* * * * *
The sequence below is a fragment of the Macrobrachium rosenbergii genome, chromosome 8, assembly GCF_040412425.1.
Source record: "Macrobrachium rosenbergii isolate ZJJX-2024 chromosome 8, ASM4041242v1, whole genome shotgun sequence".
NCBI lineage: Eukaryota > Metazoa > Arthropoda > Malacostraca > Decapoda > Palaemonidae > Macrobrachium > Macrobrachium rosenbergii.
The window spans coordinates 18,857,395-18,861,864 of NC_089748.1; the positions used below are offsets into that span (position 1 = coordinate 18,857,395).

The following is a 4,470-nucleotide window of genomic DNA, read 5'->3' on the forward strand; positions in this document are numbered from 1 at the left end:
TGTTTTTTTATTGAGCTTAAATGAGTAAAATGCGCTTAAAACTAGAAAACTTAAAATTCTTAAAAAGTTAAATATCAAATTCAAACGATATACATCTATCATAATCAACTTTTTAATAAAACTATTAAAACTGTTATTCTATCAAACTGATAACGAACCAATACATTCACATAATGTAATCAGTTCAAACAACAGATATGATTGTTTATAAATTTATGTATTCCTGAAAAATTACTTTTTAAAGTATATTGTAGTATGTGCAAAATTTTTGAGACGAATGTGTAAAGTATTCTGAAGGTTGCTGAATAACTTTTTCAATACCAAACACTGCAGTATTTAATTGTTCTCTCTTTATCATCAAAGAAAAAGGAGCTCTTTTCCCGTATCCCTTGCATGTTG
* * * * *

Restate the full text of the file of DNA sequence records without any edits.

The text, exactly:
The sequence below is a fragment of the Macrobrachium rosenbergii genome, chromosome 8, assembly GCF_040412425.1.
Source record: "Macrobrachium rosenbergii isolate ZJJX-2024 chromosome 8, ASM4041242v1, whole genome shotgun sequence".
NCBI lineage: Eukaryota > Metazoa > Arthropoda > Malacostraca > Decapoda > Palaemonidae > Macrobrachium > Macrobrachium rosenbergii.
The window spans coordinates 18,857,395-18,861,864 of NC_089748.1; the positions used below are offsets into that span (position 1 = coordinate 18,857,395).

The following is a 4,470-nucleotide window of genomic DNA, read 5'->3' on the forward strand; positions in this document are numbered from 1 at the left end:
TGTTTTTTTATTGAGCTTAAATGAGTAAAATGCGCTTAAAACTAGAAAACTTAAAATTCTTAAAAAGTTAAATATCAAATTCAAACGATATACATCTATCATAATCAACTTTTTAATAAAACTATTAAAACTGTTATTCTATCAAACTGATAACGAACCAATACATTCACATAATGTAATCAGTTCAAACAACAGATATGATTGTTTATAAATTTATGTATTCCTGAAAAATTACTTTTTAAAGTATATTGTAGTATGTGCAAAATTTTTGAGACGAATGTGTAAAGTATTCTGAAGGTTGCTGAATAACTTTTTCAATACCAAACACTGCAGTATTTAATTGTTCTCTCTTTATCATCAAAGAAAAAGGAGCTCTTTTCCCGTATCCCTTGCATGTTG